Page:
Luke Westaway from CNet UK  welcomes the addition of Office as standard but suggests there aremore than a few irritating features:

“There are thoughtless annoyances everywhere. If you try to edit a Google doc without the keyboard attached, for example, the software keyboard doesn’t pop up automatically, so you have to go hunting for it in settings. Install an app and you can’t open it from Marketplace — head out to the Start screen and open it there. There’s no battery indicator on the Start screen either — there’s a graphic on the lock screen if you have charms engaged, but to find a battery percentage you have to go to the crusty old desktop.”


Joshua Topolski at The Verge is initially impressed with the hardware:

“The Surface hardware is handsome indeed. The rectangular slab is a magnesium alloy forged from what Microsoft calls VaporMg, though it feels like thin, stiff aluminum to the touch.”  Not a bad opener, but then thing begin to get ugly, “Overall, Microsoft has designed a beautiful tablet that’s unfortunately more functional as a laptop… on a desk.” And now he is throwing haymaker punches ” It does the job of a tablet and the job of a laptop half as well and it often makes that job harder, not easier. Instead of being a no-compromise device, it often feels like a more-compromise one. There may be a time in the future when all the bugs have been fixed and the third-party app support has arrived. But that time isn’t right now — and unfortunately for Microsoft, the clock is ticking.”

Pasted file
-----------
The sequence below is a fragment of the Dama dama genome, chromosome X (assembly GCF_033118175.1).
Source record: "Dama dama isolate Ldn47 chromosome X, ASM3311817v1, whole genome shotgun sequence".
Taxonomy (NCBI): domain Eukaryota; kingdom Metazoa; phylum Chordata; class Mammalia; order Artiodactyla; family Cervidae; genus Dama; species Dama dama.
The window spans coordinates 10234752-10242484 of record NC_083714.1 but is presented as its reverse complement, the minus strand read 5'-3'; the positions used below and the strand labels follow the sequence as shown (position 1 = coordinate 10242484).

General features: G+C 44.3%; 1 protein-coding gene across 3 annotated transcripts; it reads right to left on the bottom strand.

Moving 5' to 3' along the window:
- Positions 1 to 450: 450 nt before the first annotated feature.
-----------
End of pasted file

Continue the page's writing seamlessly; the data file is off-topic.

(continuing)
Wired on the other hand gives it 8/10 and some comforting words from reviewer Mathew Honan

“This is a great device. It is a new thing, in a new space, and likely to confuse many of Microsoft’s longtime customers. People will have problems with applications — especially when they encounter them online and are given an option by Internet Explorer to run them, only to discover this won’t work. But overall it’s quite good; certainly better than any full-size Android tablet on the market. And once the application ecosystem fleshes out, it’s a viable alternative to the iPad as well.”